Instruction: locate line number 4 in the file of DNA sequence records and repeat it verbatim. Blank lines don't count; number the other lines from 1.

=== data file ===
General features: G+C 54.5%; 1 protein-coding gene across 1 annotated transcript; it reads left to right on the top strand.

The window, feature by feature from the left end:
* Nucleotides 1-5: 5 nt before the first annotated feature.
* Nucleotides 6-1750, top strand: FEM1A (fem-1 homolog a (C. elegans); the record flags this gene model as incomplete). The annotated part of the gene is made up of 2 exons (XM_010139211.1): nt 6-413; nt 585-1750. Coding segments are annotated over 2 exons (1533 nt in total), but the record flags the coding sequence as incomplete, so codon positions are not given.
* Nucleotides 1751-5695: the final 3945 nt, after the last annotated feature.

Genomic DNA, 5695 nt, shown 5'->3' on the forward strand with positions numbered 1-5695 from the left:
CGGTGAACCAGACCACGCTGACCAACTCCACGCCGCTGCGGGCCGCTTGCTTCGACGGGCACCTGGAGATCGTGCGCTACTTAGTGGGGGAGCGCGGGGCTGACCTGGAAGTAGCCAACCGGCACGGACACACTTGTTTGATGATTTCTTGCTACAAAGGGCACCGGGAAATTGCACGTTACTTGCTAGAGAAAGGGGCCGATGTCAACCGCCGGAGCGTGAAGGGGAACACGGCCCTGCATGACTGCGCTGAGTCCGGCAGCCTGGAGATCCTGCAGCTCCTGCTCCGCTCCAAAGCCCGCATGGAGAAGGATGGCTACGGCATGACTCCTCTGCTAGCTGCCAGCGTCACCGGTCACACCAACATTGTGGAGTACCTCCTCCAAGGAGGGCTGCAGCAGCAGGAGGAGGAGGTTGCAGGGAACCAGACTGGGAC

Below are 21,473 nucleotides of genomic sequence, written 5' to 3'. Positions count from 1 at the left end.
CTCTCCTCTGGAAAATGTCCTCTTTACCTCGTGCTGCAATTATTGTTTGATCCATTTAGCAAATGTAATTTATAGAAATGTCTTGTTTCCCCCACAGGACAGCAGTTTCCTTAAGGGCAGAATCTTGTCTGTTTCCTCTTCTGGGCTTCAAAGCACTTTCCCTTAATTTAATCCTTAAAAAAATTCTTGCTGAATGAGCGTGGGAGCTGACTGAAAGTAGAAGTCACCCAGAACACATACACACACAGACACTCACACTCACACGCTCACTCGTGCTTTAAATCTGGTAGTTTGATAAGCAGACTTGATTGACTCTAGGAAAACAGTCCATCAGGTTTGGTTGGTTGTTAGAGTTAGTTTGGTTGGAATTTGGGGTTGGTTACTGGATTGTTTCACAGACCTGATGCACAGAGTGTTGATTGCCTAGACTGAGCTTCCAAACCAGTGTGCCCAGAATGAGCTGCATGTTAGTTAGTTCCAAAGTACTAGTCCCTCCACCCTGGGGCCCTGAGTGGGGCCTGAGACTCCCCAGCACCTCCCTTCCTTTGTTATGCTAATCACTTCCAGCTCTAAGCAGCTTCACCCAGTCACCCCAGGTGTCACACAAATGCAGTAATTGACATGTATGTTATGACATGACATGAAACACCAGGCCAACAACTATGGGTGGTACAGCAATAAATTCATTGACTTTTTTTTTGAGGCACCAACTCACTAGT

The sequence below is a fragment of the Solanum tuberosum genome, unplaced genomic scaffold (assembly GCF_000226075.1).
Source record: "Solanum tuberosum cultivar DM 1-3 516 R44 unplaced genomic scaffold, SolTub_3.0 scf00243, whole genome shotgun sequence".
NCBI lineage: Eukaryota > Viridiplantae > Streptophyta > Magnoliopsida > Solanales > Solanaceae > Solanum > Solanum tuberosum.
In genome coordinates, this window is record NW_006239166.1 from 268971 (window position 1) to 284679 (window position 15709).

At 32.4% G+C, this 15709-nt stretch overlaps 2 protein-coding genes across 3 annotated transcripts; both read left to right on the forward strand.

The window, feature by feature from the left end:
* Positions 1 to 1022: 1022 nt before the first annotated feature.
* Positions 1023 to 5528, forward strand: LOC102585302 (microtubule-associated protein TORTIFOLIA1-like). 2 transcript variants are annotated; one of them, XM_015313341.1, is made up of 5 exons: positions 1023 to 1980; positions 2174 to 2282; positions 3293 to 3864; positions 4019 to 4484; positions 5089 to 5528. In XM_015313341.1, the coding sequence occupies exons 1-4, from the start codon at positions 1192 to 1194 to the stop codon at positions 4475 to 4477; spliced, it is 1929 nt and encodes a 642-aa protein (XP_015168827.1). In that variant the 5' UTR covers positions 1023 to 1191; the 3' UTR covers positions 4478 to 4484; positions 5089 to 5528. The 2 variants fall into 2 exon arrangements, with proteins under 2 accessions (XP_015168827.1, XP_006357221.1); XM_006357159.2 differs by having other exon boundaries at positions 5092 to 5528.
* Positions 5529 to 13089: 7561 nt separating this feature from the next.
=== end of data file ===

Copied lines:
* Nucleotides 6-1750, top strand: FEM1A (fem-1 homolog a (C. elegans); the record flags this gene model as incomplete). The annotated part of the gene is made up of 2 exons (XM_010139211.1): nt 6-413; nt 585-1750. Coding segments are annotated over 2 exons (1533 nt in total), but the record flags the coding sequence as incomplete, so codon positions are not given.